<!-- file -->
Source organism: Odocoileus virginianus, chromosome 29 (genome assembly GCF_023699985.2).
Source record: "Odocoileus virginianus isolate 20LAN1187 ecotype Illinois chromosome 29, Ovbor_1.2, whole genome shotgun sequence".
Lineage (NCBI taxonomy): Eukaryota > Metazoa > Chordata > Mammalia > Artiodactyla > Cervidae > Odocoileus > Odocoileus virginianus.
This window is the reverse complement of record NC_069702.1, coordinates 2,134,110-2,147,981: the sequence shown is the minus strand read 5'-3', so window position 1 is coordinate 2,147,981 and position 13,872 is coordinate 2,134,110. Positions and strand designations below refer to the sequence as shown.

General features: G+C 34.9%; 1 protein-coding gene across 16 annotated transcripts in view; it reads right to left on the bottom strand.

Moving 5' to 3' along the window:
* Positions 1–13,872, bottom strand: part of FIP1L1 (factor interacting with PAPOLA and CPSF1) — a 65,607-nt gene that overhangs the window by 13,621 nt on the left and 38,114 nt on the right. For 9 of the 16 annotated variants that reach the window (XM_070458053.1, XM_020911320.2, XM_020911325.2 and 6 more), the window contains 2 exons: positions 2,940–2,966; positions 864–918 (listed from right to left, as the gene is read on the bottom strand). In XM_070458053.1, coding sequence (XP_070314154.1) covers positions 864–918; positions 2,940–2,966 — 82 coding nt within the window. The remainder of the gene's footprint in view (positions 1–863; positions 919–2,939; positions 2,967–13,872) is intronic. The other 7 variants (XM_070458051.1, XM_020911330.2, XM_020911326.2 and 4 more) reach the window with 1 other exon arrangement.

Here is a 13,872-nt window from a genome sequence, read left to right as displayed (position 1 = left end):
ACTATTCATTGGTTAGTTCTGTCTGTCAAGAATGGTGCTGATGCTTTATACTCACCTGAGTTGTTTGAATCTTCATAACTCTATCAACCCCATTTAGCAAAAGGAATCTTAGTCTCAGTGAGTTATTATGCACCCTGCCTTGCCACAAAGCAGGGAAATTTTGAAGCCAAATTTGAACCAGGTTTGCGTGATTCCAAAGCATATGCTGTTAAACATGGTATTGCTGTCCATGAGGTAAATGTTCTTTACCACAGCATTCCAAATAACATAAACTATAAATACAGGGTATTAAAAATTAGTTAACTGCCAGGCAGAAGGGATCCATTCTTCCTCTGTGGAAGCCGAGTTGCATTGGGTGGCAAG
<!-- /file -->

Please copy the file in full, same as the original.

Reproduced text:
Source organism: Odocoileus virginianus, chromosome 29 (genome assembly GCF_023699985.2).
Source record: "Odocoileus virginianus isolate 20LAN1187 ecotype Illinois chromosome 29, Ovbor_1.2, whole genome shotgun sequence".
Lineage (NCBI taxonomy): Eukaryota > Metazoa > Chordata > Mammalia > Artiodactyla > Cervidae > Odocoileus > Odocoileus virginianus.
This window is the reverse complement of record NC_069702.1, coordinates 2,134,110-2,147,981: the sequence shown is the minus strand read 5'-3', so window position 1 is coordinate 2,147,981 and position 13,872 is coordinate 2,134,110. Positions and strand designations below refer to the sequence as shown.

General features: G+C 34.9%; 1 protein-coding gene across 16 annotated transcripts in view; it reads right to left on the bottom strand.

Moving 5' to 3' along the window:
* Positions 1–13,872, bottom strand: part of FIP1L1 (factor interacting with PAPOLA and CPSF1) — a 65,607-nt gene that overhangs the window by 13,621 nt on the left and 38,114 nt on the right. For 9 of the 16 annotated variants that reach the window (XM_070458053.1, XM_020911320.2, XM_020911325.2 and 6 more), the window contains 2 exons: positions 2,940–2,966; positions 864–918 (listed from right to left, as the gene is read on the bottom strand). In XM_070458053.1, coding sequence (XP_070314154.1) covers positions 864–918; positions 2,940–2,966 — 82 coding nt within the window. The remainder of the gene's footprint in view (positions 1–863; positions 919–2,939; positions 2,967–13,872) is intronic. The other 7 variants (XM_070458051.1, XM_020911330.2, XM_020911326.2 and 4 more) reach the window with 1 other exon arrangement.

Here is a 13,872-nt window from a genome sequence, read left to right as displayed (position 1 = left end):
ACTATTCATTGGTTAGTTCTGTCTGTCAAGAATGGTGCTGATGCTTTATACTCACCTGAGTTGTTTGAATCTTCATAACTCTATCAACCCCATTTAGCAAAAGGAATCTTAGTCTCAGTGAGTTATTATGCACCCTGCCTTGCCACAAAGCAGGGAAATTTTGAAGCCAAATTTGAACCAGGTTTGCGTGATTCCAAAGCATATGCTGTTAAACATGGTATTGCTGTCCATGAGGTAAATGTTCTTTACCACAGCATTCCAAATAACATAAACTATAAATACAGGGTATTAAAAATTAGTTAACTGCCAGGCAGAAGGGATCCATTCTTCCTCTGTGGAAGCCGAGTTGCATTGGGTGGCAAG